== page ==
Mar. 6th, 2008 10:58 am
jenk: Faye (st mark's)
Peggy over at A Silly Poor Gospel has re-interpreted the Christ story as ... the tale of the field service tech. She calls it Geek Squad Jesus.

No, really. As she put it:
I think something broken got fixed. I see Jesus the redeemer, as Jesus the repairman, tech support if you will. See, there was this system called ‘time and space’ and running on this system was a program called ‘humanity.’ And it got all buggy. And the code called ‘the law’ just wasn’t working. So the system designer had to crack it all open. Get inside, wipe some stuff, patch other stuff, write some whole new stuff. Read more... )
I'm not a Quaker myself, but I definitely respect the tradition.
jenk: Faye (Meditation)
“You know kids, nobody can ‘make you’ feel anything. – You do know that right?” (they look confused)

“No, seriously,” I say, “ You can be, if you choose, in control of your feelings. Nobody can make you angry, nobody can make you sad, unless you want to be.”

They scoff, and without fail, one of them says, “My parents make me angry” – or even better - “I can make people angry”.
And there follows an experiment, where the teenager tries to make Peggy (the Quaker preacher in the story) angry. And at the end, she reports:
“I am feeling slightly amused, and proud of you, young man, you showed courage, you gave it a good try. You didn’t flinch. I respect that. I like you. – I am not, however, in the least bit angry.”

Then I ask the class if they can figure out why he failed. They are smart. They [...] come around to “You didn’t want to be angry. You made up your mind that you weren’t going to get angry.”
And that is the "bingo" moment. A human can choose a particular reaction. We can get better at picking what we're going to feel or do.
Just because people are offensive does not mean that I have to be offended. What a time-saver....
Read the rest, it's worth it.
jenk: Faye (WomenInThePriesthood)
This first bit is one of those asides that make you think, "Did she really write that?"

Hell exists. A place separate from God must exist for free will to mean anything, but the door is open and the exit sign is clearly marked. It is the church that has rebuilt the gates of Hell and found useful the scare tactic of inescapable torment.

The article actually started with a description of fire dancers. It ends with Jesus dancing with fire... )
- From A Silly Poor Gospel by Peggy Senger Parsons, Quaker preacher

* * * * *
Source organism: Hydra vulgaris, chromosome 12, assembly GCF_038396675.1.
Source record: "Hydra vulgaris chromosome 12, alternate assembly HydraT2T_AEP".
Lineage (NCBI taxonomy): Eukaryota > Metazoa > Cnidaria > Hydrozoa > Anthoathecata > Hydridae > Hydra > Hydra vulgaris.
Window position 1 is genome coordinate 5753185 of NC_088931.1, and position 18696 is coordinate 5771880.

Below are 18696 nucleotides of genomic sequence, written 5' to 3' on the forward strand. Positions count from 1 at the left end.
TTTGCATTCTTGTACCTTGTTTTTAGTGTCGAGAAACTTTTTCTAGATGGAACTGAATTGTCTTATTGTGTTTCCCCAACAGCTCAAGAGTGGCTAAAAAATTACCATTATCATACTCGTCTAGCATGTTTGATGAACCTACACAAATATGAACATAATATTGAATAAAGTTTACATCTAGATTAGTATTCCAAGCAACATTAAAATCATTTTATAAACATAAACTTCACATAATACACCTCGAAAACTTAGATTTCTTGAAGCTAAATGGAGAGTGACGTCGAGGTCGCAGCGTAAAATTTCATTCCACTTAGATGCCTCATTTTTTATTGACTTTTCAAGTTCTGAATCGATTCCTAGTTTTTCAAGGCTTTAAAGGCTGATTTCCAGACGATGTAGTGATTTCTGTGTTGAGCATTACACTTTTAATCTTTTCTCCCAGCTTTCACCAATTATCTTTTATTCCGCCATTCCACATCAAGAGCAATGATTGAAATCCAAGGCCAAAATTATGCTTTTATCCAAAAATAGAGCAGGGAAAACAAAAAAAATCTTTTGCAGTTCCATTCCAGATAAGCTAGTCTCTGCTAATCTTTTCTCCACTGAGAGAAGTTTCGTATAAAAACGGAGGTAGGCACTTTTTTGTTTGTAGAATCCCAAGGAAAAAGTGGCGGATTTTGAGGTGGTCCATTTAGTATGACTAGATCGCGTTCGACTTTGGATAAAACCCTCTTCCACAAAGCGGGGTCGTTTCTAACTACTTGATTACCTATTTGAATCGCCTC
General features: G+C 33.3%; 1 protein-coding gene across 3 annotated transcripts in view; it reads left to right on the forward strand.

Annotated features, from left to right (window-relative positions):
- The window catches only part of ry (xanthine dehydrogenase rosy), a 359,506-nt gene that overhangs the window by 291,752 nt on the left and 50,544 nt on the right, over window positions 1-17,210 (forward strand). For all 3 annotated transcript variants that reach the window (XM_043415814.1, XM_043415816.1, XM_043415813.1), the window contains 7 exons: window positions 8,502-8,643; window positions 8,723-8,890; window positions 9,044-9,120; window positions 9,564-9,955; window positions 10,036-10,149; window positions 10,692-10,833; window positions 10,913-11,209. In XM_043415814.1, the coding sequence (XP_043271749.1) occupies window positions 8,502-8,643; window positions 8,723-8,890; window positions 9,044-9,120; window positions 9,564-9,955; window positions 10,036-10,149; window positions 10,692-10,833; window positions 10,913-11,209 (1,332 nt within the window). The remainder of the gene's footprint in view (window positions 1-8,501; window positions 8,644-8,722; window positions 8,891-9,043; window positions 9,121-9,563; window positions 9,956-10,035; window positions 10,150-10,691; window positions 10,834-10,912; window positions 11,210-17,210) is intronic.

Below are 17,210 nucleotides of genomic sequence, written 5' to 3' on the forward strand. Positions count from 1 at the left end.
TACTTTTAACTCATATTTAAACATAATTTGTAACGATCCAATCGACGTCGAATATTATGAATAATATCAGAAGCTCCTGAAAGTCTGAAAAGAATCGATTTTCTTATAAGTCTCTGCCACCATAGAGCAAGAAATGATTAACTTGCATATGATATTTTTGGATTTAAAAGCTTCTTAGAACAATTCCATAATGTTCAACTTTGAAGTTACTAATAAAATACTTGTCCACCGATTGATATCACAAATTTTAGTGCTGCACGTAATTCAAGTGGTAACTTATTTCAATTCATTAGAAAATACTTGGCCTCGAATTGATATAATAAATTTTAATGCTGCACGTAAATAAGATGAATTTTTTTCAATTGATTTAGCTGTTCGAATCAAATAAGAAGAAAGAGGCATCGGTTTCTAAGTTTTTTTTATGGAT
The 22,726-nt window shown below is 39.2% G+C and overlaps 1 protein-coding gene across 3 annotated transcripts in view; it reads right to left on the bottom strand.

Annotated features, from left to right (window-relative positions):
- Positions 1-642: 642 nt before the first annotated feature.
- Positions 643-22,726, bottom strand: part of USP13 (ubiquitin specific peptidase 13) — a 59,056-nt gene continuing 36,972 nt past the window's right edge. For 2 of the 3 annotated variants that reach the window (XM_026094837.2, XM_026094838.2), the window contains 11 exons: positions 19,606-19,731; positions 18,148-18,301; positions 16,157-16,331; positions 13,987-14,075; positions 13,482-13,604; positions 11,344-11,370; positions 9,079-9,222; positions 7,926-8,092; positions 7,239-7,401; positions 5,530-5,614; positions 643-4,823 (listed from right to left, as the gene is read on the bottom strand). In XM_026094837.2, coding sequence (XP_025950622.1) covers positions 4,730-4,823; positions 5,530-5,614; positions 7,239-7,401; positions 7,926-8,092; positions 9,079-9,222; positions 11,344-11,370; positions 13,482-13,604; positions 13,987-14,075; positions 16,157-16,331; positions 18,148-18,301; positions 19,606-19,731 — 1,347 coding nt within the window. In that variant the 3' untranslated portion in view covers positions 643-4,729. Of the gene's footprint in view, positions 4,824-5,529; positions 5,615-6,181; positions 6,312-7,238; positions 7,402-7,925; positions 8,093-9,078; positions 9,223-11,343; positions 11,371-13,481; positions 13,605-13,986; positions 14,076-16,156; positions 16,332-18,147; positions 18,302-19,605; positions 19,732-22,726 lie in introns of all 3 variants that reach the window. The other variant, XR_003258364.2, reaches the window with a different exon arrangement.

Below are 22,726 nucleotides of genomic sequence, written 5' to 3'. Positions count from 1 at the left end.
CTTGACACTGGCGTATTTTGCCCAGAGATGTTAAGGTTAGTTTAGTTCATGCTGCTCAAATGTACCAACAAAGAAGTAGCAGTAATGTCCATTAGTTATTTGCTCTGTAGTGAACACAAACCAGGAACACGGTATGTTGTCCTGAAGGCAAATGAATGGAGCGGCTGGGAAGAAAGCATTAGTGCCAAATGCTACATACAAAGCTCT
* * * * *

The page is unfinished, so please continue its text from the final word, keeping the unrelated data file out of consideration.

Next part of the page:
jenk: Faye (DariaPensive)
From the 3rd-season Buffy episode Amends:
Xander: So, you doing anything special?
Buffy: Tree. Nog. Roast beast. Just me and Mom and hopefully an excess of gifts. What are you doing for Christmas?
Willow: Being Jewish. Remember, people? Not everybody worships Santa.
Buffy: (smiles) I just meant for vacation.
Willow: Mm. Nothing fun.
What I like about this the honesty. Christmas is a vacation. Tree. Nog. Roast beast. Gifts. If anyone or anything is worshipped, it's Santa.

Which can make it hard for those who have actual, you know, religions that do not include tree, nog, roast beast, and gifts. It emphasizes the difference from the majority.

Growing up, the family that did not hand out candy on Halloween were "weirdos". They were also Jehovah's Witnesses. (Of course, now that the fundies are deciding Halloween is bad, maybe the JW's will have company.)

With Christmas, some who observe the holiday consider themselves Christians. Some might actually try to convert you or I, given the chance; others have proselyphobia. But there are also a lot of people for whom it's family tradition, or fun, or a folk tale (though they probably wouldn't call it that). I have uncles who can go from singing carols to bitching about how Jesus is a fairy tale and the preachers should get the hell of out Christmas in 2 seconds flat. Do they call themselves Christian? No. But they celebrate Christmas.

Of course, Jehovah's Witnesses don't celebrate Christmas. Neither did the Puritans. Actually, most protestants tossed it out during the Reformation ... so of course the Roman Catholics increased their celebrations.

Back in 1970, a novel recounted two flight attendants attempting to flee Christmas by hopping a flight to the officially Atheist Soviet Union. They were greeted with tinsel, garland, and trees. "Merry Christmas!" Now Christmas - and other Hallmark holidays - are catching on in China, too. The Manila Standard runs articles comparing the Laughing Buddha and Santa. ("Who looks fat, has a big tummy, wears a red cloak, carries a big sack, is surrounded by children, is loved by one and all and is always laughing heartily? "Santa Claus!" say those from the West. "Laughing Buddha" say the Chinese.")

And for those who aren't celebrating, especially those who are tired of correcting the majority presumption of "well you may not be RELIGIOUS but everyone celebrates Christmas", there probably isn't any difference.

Maybe I'm jaded. Maybe I spent too many years as a "show me where the Bible has Christmas trees, it doesn't, so why do we say the Puritans were wrong?" fundie. Or maybe I've had too many lectures about how Christmas resulted from early Christianity's using the "embrace and extend" strategy to various pagan celebrations. To me, there's nothing religious or Christian about tree, nog, or roast beast. Yet to those who view those things as trappings of Christianity, they are ... and who is to say whose view is correct?

(Now, the Eucharist, Baptism, and prayer, those are religious, yes. And I'm glad they aren't being celebrated hourly in Bellevue Square.)


Oct. 27th, 2006 11:07 am
jenk: Faye (Meditation)
On a week when I didn't get around to thankful thursday, Peggy preaches on gratitude. I'm not so sure about having no complaints, myself, but I totally agree with her description of using God as an "unedited sounding board. If I have to yell at somebody, why not God, I mean God’s a tough mother and can take it, right?" Amen.

Though it is true that some things you hate may end up leading to something useful in the long run. So I'm including the knee pain that various people have had to listen to me bitch about this week in my this week's thankful list: